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The IUP Journal of Mechanical Engineering
Seakeeping Analysis of an Indian Research Vessel
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A multidisciplinary research vessel Sagar Manjusha was considered for seakeeping analysis, which was exclusively used for deployment, maintenance and retrieval of data buoys, Tsunami buoys and so on. During rough sea conditions, the ship undergoes extreme rolling, which hinders deployment/retrieval operation. It also leads to seasickness for scientists and crew onboard. An experimental study was carried out to improve its seakeeping qualities. Ship Motion Reference Unit (MRU) data and the corresponding wave climate data were collected to study seakeeping capabilities. A model test was carried out in a towing tank facility and the design was optimized based on outcomes of test results. An Anti-Roll Tank (ART) was fabricated and installed on boat-deck. Inclination test was carried out in the presence of Indian Register of Shipping surveyor. Stability booklet was prepared as per class recommendation and the procedure was accepted by the class. It was observed during testing in rough sea condition that ship rolling had reduced by considerable amount, which in turn improved comfort and safety during extreme sea conditions. This experiment resulted in a transformation of an innovative idea into best outcome so that similar problems can be solved and the shipís comfort, safety, productivity and so on can be improved considerably. Seakeeping analysis and installation of ART resulted in improvement in the safety of vessel, onboard machineries, instrument used for scientific research and quality of life onboard.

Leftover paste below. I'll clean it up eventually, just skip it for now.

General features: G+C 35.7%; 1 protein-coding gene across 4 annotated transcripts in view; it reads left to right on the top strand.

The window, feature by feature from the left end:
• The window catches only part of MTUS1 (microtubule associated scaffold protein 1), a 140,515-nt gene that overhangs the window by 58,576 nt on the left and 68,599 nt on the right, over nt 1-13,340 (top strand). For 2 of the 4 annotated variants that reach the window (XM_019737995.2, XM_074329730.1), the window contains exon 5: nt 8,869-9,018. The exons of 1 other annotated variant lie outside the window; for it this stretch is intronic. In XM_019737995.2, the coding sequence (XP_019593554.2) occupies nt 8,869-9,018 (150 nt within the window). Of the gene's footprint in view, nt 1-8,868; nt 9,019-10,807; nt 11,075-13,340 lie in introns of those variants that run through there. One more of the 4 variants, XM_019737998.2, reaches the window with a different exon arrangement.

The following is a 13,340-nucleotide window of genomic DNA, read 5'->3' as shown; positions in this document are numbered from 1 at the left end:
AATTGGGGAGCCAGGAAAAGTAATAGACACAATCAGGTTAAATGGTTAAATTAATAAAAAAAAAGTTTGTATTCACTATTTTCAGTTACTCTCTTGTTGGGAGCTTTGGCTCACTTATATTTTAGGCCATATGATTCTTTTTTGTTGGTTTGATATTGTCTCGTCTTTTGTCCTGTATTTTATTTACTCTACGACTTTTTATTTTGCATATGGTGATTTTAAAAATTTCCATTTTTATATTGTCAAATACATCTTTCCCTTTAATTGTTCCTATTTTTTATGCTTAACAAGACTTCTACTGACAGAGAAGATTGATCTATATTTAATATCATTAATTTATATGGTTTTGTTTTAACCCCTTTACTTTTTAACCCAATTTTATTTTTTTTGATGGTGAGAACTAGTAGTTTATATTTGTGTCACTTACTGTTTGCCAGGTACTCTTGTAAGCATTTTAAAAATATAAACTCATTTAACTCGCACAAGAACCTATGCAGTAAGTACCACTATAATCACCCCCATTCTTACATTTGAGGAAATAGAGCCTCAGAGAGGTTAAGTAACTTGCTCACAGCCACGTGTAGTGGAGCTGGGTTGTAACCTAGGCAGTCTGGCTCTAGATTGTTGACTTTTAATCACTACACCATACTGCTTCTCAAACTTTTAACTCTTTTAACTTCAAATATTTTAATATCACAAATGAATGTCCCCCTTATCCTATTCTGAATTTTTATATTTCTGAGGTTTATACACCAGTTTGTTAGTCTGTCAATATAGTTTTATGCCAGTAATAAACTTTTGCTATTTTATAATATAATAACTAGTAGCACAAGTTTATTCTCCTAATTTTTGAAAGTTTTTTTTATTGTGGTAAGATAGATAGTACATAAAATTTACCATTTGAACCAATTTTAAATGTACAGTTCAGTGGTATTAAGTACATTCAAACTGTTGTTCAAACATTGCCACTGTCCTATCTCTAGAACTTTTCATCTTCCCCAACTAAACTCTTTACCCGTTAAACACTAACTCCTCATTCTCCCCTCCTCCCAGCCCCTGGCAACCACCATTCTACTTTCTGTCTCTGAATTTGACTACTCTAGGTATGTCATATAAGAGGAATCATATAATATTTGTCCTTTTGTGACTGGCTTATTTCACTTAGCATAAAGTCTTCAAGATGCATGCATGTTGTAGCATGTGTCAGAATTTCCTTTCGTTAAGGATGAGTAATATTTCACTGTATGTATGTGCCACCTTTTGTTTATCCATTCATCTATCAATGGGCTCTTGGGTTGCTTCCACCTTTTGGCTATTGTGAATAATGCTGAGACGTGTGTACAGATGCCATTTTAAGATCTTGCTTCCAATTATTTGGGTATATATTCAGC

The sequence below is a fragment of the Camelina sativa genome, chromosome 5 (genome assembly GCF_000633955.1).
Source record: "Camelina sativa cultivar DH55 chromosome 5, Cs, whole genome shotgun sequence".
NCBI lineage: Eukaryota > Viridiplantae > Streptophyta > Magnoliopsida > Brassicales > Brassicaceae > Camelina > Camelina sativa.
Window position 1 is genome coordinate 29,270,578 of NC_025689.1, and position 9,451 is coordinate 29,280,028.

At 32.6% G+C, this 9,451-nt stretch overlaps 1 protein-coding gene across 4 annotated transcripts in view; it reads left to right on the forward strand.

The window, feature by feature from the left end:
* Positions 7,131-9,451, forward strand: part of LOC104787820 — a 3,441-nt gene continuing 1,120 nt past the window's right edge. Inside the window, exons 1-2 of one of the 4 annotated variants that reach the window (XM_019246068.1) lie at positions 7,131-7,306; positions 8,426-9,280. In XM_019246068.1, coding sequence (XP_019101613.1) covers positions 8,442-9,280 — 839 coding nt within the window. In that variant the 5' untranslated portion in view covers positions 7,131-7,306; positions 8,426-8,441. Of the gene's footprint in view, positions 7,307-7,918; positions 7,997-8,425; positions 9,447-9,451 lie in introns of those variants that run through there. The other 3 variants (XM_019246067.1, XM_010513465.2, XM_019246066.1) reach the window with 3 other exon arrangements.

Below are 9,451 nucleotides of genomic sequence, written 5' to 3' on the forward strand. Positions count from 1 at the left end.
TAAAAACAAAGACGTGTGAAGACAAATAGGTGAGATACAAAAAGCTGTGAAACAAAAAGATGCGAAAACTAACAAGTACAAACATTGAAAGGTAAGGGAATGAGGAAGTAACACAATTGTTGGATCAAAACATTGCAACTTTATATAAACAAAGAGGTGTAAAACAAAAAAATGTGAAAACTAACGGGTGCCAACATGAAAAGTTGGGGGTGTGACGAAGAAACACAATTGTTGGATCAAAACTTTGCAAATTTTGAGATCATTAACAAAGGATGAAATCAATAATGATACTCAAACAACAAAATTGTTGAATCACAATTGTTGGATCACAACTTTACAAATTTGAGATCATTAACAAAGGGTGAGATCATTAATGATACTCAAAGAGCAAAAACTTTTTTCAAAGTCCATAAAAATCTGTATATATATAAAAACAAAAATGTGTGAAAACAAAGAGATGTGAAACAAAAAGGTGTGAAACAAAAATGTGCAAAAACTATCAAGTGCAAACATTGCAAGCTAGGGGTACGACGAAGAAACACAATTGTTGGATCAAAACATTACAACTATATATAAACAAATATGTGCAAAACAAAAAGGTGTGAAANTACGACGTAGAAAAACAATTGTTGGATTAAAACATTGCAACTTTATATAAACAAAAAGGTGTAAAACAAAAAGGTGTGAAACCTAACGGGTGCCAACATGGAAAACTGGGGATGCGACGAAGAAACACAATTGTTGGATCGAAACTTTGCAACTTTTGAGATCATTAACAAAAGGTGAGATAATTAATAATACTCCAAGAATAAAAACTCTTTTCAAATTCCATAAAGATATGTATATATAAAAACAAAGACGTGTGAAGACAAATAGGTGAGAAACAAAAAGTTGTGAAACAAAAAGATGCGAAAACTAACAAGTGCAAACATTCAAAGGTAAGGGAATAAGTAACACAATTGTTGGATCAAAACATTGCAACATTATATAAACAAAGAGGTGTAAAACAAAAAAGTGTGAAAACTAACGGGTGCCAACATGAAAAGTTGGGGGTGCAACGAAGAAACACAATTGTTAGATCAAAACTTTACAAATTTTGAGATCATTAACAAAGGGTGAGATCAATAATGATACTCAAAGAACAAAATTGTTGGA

Seakeeping evaluation of a vessel mainly depends upon environmental conditions. Parameters for seakeeping analysis include relative velocity, acceleration, propelleremergence, slamming and motion sickness incidence and so on. Seakeeping capability (Kadir and Ebru, 2005) decides a shipís performance. It is decided by the shipís motion in a particular sea environment that is exceeded by the vesselís capabilities. Seakeeping performance depends mainly on shipís wave response characteristics, sea environment conditions, and vessel speed and heading. Buoy tender-cum-research vessel Sagar Manjusha is a multidisciplinary research vessel of National Institute of Ocean Technology (NIOT), operated and maintained by vessel management cell. It has an overall length of 60 m, breadth of 11 m, draught of 3.2 m, gross weight of 1075 t and a cruising speed of 11.5 knots at 90% maximum continuous rating. It can accommodate 11 scientists, 8 officers and 10 crew and has an endurance of 20 days. Two numbers of articulated electrohydraulic cranes each having 5 t Safe Working Load (SWL) with an outreach of 8 m and an A-frame of SWL 12.5 t especially serve the need of buoy deployment and retrieval operations. This vessel has many sophisticated facilities, viz., a winch of 4500 m capacity for launching/retrieval of portable scientific equipments; a Conductivity Temperature and Depth (CTD) winch of 800 m capacity to collect water samples at different depth, microscope, centrifuge, deep freezer to collect, analyze and store core, sediment grab and other marine biological and chemical samples. The vessel is also facilitated with survey equipment like single beam and multibeam echosounders, used for bathymetry survey at Indian exclusive economic zone. Figure 1 shows Sagar Manjusha vessel and Figure 2 shows Anti-Roll Tank (ART) fitted at boat-deck.

Sagar Manjusha vessel is exclusively used for deployment, maintenance and retrieval of tsunami, meteorological buoys and fish aggregating device at Arabian Sea, Bay of Bengal and Indian Ocean. Since the vessel is having flat-bottomed hull and weight of the ship is considerably less as compared to cargo vessels, it will undergo heavy rolling at rough sea conditions. These roll motions make it difficult to perform onboard operations such as deployment/retrieval of buoys, deployment of dead weight, transfer and assembling of buoys and so on. The onboard scientists, crew and officers used to undergo seasickness due to vertical accelerations caused by rolling motion. An experiment is done in order to reduce these roll motions. Loads (Nils and Odd, 1970) acting at various points were considered for this study. As an initial attempt, a weight of 9.6 t was placed at the boat-deck and it was observed that the roll motions were reduced considerably. It was decided to go for further analysis to improve the stability.